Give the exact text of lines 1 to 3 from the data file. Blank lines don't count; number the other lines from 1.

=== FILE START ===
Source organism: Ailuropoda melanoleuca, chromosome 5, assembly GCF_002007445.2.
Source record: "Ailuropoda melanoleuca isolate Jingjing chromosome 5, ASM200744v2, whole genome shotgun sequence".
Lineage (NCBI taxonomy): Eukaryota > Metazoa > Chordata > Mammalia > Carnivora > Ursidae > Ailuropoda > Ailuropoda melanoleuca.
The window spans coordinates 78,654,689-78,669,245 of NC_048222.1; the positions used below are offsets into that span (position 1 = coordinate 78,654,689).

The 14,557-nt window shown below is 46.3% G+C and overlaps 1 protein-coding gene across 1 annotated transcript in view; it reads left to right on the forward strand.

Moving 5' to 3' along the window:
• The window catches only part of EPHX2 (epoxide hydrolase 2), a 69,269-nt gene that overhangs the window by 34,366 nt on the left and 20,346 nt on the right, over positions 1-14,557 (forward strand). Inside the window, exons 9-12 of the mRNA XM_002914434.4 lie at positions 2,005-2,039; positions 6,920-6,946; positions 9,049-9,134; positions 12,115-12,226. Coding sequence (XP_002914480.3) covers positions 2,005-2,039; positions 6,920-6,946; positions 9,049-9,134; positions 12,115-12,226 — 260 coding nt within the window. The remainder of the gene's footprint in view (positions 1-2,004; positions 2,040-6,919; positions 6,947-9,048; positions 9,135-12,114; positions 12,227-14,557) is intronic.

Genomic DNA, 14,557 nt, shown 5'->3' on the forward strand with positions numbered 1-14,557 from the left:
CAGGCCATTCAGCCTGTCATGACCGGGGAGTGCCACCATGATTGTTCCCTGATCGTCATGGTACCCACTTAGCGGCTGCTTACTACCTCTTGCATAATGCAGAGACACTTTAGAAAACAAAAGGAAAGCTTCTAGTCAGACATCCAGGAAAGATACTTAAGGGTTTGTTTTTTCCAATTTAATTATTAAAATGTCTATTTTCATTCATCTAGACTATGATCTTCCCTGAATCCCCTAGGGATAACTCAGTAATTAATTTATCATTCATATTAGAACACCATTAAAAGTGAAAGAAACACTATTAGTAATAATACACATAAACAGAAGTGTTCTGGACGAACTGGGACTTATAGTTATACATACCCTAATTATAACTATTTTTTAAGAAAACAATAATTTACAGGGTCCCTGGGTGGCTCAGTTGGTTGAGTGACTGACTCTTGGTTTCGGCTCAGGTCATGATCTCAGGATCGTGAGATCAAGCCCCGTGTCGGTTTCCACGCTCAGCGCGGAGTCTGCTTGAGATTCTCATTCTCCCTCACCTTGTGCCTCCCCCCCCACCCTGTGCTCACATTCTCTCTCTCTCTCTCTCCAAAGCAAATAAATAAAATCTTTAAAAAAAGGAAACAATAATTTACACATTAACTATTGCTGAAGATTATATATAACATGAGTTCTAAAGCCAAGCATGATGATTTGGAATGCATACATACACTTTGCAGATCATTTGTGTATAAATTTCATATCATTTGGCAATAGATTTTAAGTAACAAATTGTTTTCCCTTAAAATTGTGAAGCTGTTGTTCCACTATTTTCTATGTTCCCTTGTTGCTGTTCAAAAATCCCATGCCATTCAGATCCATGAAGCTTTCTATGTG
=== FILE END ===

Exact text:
Source organism: Ailuropoda melanoleuca, chromosome 5, assembly GCF_002007445.2.
Source record: "Ailuropoda melanoleuca isolate Jingjing chromosome 5, ASM200744v2, whole genome shotgun sequence".
Lineage (NCBI taxonomy): Eukaryota > Metazoa > Chordata > Mammalia > Carnivora > Ursidae > Ailuropoda > Ailuropoda melanoleuca.